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We learn languages to communicate as language is central to our human nature. The subject matter of Linguistics is language (not any particular language) as a human activity. Linguistics is the scientific study of human language and its structure, including the study of morphology, syntax, phonetics, and semantics. It deals with both the structure of the language (what language is - Competence) and with the way it functions in different settings (how language works - Performance) as well as the way it relates to social organisation and changes over time. In other words, what to say (how a sentence is structured) and how to say it (which words, grammar, tone of voice – even – to choose according to a particular setting) in any language is at the core of Linguistics, and, as such, explains why Linguistics has links with different subject matters such as Psychology or Sociology.
The Department of Theoretical and Applied Linguistics came top of the league table for Modern Languages and Linguistics in the University Guide 2018 published by The Guardian newspaper. The Department pursues an interdisciplinary approach to theoretical and applied Linguistics, and its staff includes many internationally known experts in their respective fields.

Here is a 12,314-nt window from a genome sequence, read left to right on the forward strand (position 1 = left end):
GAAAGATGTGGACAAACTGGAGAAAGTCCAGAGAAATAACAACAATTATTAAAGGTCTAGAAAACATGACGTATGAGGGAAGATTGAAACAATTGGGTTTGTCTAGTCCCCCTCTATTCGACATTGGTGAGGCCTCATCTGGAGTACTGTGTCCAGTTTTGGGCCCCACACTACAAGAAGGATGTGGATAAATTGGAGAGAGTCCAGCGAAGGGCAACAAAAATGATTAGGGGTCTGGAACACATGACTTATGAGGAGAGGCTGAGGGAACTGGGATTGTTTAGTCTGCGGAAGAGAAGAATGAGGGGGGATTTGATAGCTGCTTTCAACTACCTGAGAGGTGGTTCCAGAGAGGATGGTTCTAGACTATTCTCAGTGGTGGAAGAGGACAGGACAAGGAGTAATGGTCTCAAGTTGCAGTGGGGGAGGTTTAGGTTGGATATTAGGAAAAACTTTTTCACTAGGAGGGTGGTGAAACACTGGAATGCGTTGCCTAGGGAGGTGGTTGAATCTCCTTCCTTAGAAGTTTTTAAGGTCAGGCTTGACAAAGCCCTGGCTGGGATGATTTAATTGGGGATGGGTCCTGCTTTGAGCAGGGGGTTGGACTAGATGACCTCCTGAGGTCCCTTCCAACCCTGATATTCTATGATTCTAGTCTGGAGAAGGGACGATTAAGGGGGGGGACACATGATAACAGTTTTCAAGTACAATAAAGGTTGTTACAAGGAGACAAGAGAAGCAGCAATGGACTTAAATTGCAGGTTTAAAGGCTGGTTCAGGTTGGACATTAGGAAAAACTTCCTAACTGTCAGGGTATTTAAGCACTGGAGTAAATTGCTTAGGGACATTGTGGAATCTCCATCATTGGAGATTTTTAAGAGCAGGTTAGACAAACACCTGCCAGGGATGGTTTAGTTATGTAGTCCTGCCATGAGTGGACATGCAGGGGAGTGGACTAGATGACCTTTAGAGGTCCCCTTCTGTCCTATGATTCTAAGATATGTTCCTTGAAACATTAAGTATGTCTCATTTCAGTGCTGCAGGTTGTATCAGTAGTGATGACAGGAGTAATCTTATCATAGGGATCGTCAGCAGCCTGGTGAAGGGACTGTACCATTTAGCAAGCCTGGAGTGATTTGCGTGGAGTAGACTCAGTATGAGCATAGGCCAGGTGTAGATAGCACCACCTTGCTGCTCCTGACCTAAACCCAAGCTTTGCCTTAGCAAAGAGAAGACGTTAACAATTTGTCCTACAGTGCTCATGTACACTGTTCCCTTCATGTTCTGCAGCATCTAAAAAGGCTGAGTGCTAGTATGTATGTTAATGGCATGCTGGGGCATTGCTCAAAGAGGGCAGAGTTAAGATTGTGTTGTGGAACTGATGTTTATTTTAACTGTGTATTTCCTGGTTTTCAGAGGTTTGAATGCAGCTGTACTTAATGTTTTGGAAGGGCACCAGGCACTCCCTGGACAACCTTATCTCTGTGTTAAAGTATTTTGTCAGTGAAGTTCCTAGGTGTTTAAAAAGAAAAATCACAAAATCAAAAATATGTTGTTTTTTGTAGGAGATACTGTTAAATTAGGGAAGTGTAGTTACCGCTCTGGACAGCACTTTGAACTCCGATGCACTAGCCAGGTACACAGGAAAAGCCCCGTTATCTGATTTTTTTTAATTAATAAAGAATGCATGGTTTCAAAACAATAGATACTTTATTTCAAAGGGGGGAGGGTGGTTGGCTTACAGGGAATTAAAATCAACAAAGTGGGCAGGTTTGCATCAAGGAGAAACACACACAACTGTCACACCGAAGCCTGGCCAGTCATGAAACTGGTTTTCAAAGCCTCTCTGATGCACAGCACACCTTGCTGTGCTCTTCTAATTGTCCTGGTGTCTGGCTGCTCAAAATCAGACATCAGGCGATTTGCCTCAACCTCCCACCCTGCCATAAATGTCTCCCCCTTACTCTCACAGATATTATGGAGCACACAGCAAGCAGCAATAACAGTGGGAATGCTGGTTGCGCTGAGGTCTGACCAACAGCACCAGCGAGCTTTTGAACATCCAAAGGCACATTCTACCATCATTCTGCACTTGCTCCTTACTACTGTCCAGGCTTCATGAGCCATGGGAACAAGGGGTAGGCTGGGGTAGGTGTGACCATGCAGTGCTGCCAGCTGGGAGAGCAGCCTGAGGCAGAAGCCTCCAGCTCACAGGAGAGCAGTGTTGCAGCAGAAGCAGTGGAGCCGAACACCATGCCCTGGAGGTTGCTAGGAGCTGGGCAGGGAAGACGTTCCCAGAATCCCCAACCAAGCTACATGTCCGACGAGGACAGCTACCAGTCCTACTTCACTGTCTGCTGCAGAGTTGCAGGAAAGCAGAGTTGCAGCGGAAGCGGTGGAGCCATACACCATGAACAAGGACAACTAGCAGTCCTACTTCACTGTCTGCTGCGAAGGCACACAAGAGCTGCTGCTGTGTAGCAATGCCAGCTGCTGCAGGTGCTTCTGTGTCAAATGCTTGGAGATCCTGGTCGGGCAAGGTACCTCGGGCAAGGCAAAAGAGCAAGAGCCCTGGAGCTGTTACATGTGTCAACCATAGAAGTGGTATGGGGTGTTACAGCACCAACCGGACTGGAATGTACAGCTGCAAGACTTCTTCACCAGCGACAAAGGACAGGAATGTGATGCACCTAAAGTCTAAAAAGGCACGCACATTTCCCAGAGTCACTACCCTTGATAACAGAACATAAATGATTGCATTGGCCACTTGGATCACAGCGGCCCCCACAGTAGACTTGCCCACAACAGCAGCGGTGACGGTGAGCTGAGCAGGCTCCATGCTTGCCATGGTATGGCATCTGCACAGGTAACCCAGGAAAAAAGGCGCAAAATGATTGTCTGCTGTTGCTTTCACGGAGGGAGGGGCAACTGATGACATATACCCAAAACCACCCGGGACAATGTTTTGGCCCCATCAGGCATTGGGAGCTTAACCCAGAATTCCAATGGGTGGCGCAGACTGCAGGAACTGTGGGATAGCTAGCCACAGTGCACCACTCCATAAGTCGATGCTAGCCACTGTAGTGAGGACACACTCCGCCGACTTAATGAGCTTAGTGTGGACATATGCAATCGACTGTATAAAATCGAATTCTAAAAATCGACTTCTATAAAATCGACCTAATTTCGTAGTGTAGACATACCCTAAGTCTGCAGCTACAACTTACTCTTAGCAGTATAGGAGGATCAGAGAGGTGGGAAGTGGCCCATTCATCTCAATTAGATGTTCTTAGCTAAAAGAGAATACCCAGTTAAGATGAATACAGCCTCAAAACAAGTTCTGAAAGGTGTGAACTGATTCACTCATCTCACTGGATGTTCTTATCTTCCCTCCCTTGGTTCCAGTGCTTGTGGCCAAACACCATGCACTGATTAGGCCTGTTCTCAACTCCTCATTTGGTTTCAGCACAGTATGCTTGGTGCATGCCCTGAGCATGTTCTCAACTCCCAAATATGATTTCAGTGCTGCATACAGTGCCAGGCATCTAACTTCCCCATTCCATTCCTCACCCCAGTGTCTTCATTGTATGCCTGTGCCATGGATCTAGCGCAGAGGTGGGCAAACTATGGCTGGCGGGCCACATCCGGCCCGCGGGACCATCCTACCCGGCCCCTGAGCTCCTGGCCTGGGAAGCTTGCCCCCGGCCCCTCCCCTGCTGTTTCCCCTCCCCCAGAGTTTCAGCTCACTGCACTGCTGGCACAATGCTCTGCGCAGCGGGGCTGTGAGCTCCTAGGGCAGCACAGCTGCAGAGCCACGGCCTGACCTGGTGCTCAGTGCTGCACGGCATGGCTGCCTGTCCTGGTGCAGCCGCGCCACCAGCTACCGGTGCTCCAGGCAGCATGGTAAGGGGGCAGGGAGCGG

Full details are provided on the Department of Theoretical and Applied Linguistics website, and summarised in the University Undergraduate Prospectus:
It's not essential to have studied a language-related subject at A Level (such as Modern or Oriental Languages, Classics, or English) to start your degree course in Linguistics. However, having an interest in the workings of language, and some knowledge of one or more languages other than English (if this is your mother tongue) is an advantage.
|No specific subjects||A Level / IB Higher Level English Language and/or a foreign language are useful|
For other qualifications, see our Typical Offers page.
Cambridge University uses a system of common format written assessments, specifically tailored to each subject. These give us valuable additional evidence of your academic ability, knowledge base, and potential to succeed at Cambridge. For more information about written assessments in this subject, click on:
We will ask you to submit two examples of teacher-marked written work, ideally including some form of language-related discussion..
If called, you will normally have two interviews with academic Fellows from the College.
For more information and for all admissions enquiries, please contact the Admissions Office.